£7,000 invested in UK shares National Grid and Legal & General 5 years ago, is now worth this

Collecting passive income by investing in UK shares for their dividends — does it actually work as an investment strategy?

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Collecting passive income via dividends from UK shares is a popular strategy. But does it work?

This back-test suggests it can.

For this experiment, I’m looking at two FTSE 100 stocks: financial services company Legal & General (LSE: LGEN) and energy transmission and distribution operator National Grid (LSE: NG).

However, all stocks and businesses carry risks as well as positive potential. So, in reality, it’s important to diversify invested money between several stocks and not just two.

That’s standard advice and it applies to dividend strategies as much as it does to any other investment approach. Big dividends in themselves will not save investors from losses if a stock turns out to be a duffer. Directors can slash dividends, share prices can plunge, and company profits can disappear in a puff of smoke.

That’s not the kind of outcome wanted for half the money in a portfolio. So, in an effort to reduce that risk, I’d target the shares of at least five different dividend-paying companies and ideally more than that.

A decent overall gain

Nevertheless, five years ago, National Grid’s share price stood near 850p and today it’s in the ballpark of 1,005p. So that’s a gain of 155p per share.

Shareholders have also collected dividends worth almost 255p per share over the period.

By adding the two figures together, the total gain over the past five years has been around 410p per share. Or to put it another way, National Grid has delivered its shareholders a 48% return over the past five years.

Meanwhile, Legal & General’s share price was about 259p five years ago. Today it’s close to 239p. So that’s a loss of 20p per share.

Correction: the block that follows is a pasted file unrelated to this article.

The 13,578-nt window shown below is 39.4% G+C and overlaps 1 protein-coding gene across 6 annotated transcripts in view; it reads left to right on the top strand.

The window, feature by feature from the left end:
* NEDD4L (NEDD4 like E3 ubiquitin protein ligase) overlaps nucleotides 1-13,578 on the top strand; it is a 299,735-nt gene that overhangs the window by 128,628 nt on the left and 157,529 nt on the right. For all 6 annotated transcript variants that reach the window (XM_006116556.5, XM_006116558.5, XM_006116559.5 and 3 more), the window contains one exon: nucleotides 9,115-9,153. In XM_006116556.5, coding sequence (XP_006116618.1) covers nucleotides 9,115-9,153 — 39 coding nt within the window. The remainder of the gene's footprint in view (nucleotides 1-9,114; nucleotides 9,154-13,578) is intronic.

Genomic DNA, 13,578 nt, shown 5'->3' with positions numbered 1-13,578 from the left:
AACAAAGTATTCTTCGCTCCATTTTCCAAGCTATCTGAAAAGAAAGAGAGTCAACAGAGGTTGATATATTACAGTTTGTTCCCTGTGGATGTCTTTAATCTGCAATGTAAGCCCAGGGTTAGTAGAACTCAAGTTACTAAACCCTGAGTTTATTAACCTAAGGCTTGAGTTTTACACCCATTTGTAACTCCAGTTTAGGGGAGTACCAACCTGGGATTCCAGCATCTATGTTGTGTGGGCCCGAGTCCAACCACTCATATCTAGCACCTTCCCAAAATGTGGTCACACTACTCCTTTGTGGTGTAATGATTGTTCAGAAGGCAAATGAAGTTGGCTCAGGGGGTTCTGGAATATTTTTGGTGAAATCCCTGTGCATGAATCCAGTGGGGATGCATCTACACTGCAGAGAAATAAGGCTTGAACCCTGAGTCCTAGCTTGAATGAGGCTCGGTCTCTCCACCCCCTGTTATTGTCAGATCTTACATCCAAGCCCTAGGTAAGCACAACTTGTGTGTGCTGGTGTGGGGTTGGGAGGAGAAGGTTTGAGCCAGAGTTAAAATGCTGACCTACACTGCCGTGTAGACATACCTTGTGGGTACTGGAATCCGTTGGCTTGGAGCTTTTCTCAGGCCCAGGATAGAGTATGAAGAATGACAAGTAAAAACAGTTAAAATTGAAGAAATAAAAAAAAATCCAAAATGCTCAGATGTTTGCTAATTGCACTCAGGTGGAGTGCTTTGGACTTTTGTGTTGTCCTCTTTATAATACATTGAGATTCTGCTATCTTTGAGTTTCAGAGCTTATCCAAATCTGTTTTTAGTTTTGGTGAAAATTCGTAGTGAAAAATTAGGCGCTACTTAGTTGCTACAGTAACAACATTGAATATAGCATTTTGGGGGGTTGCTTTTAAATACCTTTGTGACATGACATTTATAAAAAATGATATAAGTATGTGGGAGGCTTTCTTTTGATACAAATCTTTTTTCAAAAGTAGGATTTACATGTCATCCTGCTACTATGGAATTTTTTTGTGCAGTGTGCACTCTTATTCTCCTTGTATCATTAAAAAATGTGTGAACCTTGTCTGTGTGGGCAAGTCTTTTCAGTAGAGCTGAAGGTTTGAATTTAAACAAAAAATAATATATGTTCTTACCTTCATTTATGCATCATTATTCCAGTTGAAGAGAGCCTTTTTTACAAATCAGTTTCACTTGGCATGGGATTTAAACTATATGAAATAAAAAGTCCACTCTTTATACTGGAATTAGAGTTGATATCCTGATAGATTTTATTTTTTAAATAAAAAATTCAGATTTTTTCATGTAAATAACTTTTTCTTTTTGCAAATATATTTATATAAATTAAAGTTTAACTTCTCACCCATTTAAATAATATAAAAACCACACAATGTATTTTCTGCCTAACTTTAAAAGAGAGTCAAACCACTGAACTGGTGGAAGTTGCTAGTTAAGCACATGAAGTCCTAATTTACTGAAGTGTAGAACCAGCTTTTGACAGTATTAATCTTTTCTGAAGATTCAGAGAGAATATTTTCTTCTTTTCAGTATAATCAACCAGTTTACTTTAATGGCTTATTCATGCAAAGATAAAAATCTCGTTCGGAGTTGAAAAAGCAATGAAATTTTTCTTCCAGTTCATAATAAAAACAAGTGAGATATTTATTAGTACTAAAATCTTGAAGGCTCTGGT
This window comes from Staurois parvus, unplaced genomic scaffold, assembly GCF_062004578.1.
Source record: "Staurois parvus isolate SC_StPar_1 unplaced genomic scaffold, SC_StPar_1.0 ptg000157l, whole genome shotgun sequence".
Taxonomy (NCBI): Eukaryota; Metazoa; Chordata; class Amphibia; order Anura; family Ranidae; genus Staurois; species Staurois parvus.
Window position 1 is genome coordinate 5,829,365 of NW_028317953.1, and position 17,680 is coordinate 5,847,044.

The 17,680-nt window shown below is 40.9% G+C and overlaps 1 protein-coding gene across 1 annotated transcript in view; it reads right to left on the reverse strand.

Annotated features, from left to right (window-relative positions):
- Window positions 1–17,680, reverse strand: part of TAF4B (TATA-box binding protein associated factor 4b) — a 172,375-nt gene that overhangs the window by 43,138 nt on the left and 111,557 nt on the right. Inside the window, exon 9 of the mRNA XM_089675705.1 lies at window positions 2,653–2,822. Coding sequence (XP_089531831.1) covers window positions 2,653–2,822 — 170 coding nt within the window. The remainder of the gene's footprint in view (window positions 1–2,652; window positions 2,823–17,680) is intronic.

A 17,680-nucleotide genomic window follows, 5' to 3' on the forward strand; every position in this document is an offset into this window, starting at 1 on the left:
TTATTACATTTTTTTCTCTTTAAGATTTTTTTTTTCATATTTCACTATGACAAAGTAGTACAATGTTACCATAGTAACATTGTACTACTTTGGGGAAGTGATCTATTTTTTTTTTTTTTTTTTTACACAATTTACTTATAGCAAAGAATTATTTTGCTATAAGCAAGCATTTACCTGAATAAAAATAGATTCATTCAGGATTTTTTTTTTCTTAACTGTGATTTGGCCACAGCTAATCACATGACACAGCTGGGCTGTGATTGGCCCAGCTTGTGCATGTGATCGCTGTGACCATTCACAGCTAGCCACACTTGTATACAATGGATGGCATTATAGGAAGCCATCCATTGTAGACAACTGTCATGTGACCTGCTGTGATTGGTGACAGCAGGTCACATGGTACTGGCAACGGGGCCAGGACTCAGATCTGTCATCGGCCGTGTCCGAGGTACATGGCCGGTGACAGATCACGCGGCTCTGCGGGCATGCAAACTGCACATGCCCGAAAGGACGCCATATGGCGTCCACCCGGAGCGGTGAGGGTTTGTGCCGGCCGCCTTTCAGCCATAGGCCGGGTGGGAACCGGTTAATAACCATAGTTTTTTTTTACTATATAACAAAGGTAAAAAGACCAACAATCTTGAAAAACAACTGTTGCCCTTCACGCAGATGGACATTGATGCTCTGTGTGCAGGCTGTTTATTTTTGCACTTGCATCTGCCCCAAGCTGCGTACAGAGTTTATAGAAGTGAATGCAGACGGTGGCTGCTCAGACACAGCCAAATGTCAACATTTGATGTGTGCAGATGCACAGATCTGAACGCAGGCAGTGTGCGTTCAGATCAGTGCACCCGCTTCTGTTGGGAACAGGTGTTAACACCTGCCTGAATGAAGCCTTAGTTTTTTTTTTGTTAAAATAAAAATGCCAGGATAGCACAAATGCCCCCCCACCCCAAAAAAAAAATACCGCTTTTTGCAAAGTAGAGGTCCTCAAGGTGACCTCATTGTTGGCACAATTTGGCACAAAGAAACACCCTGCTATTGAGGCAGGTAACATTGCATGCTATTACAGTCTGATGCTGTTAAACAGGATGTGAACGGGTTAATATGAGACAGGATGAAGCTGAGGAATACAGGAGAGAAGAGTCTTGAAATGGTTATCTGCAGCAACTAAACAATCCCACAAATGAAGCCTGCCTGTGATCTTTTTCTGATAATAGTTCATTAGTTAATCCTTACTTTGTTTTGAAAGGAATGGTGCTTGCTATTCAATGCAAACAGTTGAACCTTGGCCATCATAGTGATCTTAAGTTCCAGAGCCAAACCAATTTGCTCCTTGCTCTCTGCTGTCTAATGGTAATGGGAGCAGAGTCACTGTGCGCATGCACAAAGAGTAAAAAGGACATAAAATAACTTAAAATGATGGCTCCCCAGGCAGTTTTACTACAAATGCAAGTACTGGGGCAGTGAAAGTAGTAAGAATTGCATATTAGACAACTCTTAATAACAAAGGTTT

In this case, dividends have saved shareholders from an overall loss.

The company delivered 90.49p in dividends over the period leading to a total return of 70.49p per share for investors. That works out at just over 27%.

If I’d taken an initial £7,000 and split it equally between these two stocks five years ago, what would my overall investment be worth now?

Ignoring trading costs, £3,500 invested in National Grid would now be worth about £5,180 including the dividends collected. Meanwhile, £3,500 invested in Legal & General would have turned into around £4,445.

Reinvesting dividends for compounding

My overall initial investment of £7,000 would have risen to £9,625 including those all-important dividends – a gain of 37.5%. Considering all the economic and geopolitical challenges that have occurred since the 2019 start date, that’s a pretty good result.

However, it would have been possible to juice-up the gains a little by reinvesting the dividends along the way rather than taking them in cash. That would enhance the process of compounding, which is key to building wealth.

Some share account providers will automatically reinvest dividends back into a company for a low fee. I’d be inclined to take advantage of that kind of service when operating a passive dividend-led investment strategy.

I’m encouraged by this outcome and keen to find some more decent dividend-paying companies to add to my portfolio.

Should you invest, the value of your investment may rise or fall and your capital is at risk. Before investing, your individual circumstances should be assessed. Consider taking independent financial advice.

Kevin Godbold has no position in any of the shares mentioned. The Motley Fool UK has no position in any of the shares mentioned. Views expressed on the companies mentioned in this article are those of the writer and therefore may differ from the official recommendations we make in our subscription services such as Share Advisor, Hidden Winners and Pro. Here at The Motley Fool we believe that considering a diverse range of insights makes us better investors.

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